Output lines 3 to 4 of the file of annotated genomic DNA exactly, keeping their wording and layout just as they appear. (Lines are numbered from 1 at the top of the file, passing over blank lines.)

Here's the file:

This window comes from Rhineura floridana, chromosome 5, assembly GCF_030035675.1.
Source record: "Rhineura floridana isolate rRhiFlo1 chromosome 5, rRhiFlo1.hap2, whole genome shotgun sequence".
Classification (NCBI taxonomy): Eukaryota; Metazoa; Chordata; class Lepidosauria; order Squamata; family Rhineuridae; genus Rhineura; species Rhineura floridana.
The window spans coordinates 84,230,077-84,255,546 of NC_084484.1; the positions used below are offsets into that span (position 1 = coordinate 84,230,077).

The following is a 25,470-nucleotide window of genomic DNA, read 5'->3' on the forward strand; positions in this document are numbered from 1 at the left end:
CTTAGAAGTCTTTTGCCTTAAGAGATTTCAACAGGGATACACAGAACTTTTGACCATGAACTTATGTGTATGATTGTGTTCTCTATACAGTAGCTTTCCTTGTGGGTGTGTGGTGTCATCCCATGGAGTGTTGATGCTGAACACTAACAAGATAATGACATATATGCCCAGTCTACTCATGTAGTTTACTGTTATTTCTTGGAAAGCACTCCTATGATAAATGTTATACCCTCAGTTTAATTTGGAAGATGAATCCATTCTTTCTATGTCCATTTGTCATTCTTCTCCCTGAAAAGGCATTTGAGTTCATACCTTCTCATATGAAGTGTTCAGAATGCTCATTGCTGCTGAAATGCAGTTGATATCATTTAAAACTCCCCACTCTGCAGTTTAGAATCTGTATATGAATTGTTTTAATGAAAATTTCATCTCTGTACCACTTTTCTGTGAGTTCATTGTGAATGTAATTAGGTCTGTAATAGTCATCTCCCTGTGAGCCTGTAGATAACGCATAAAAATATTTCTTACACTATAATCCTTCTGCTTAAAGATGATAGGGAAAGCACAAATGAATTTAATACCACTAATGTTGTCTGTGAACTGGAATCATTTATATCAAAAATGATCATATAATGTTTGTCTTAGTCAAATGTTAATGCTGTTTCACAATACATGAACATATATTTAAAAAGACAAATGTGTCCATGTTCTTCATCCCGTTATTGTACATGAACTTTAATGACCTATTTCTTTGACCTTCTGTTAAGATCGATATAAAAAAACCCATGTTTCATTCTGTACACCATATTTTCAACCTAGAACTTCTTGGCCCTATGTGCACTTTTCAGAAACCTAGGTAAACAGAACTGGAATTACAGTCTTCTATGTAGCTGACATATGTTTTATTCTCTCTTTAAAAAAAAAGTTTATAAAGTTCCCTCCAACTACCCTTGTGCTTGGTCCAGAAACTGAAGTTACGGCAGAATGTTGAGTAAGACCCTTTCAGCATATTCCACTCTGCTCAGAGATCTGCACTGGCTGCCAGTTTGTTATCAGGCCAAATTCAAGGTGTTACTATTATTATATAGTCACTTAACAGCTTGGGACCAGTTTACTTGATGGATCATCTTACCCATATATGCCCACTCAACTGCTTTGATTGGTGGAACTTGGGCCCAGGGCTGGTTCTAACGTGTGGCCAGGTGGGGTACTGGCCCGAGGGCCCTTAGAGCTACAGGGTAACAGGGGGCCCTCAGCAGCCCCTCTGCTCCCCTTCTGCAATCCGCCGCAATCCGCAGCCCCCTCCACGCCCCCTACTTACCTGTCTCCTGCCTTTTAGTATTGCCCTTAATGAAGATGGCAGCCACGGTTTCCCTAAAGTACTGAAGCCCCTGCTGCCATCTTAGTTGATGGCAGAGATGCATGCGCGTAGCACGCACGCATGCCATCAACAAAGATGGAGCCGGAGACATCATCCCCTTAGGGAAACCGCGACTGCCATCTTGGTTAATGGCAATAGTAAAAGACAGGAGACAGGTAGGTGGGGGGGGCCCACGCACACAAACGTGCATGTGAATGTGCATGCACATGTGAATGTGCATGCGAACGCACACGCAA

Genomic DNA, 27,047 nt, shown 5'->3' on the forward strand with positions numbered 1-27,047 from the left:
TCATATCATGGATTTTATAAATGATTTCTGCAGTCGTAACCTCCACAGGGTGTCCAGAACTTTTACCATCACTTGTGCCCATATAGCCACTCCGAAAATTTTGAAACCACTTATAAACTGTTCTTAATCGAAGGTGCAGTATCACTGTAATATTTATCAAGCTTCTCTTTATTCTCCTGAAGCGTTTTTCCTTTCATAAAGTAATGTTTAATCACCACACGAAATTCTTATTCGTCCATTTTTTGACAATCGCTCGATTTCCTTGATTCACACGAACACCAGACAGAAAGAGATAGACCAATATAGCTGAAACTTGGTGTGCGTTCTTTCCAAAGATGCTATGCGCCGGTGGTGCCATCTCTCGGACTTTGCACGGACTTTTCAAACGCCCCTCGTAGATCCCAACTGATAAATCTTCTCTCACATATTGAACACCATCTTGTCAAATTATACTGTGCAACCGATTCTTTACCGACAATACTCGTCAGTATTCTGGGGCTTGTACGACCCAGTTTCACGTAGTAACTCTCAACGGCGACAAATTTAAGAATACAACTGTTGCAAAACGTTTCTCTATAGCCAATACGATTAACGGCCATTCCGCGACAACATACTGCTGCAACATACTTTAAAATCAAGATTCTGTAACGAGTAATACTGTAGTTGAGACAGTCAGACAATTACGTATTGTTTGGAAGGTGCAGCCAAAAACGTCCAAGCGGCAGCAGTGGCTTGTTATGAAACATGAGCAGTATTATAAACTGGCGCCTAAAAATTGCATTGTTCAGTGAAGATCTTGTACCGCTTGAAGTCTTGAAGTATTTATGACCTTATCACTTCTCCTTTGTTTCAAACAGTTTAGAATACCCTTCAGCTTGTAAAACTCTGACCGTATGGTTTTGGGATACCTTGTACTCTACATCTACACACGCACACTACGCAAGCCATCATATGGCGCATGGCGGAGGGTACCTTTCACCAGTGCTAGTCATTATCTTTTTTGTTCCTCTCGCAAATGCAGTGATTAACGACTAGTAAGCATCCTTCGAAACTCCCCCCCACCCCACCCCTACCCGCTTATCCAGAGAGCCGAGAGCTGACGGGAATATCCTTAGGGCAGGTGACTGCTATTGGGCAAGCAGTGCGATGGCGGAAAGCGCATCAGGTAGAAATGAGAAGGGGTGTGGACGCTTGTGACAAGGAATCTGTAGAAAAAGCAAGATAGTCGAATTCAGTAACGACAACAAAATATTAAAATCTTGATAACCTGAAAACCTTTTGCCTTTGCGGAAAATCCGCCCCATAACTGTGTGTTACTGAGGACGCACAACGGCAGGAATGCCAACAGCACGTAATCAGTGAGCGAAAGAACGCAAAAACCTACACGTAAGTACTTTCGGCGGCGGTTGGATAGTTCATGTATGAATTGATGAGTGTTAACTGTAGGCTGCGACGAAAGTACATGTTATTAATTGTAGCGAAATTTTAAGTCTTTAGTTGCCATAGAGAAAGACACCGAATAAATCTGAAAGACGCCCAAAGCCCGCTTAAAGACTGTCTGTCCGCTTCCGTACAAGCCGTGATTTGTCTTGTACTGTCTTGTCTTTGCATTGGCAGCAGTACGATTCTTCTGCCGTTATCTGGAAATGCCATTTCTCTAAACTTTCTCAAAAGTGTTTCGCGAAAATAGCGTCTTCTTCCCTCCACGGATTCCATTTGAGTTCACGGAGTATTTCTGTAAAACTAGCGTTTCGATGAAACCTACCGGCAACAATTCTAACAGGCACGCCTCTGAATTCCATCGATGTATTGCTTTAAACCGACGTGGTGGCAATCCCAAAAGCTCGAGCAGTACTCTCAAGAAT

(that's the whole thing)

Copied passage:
Classification (NCBI taxonomy): Eukaryota; Metazoa; Chordata; class Lepidosauria; order Squamata; family Rhineuridae; genus Rhineura; species Rhineura floridana.
The window spans coordinates 84,230,077-84,255,546 of NC_084484.1; the positions used below are offsets into that span (position 1 = coordinate 84,230,077).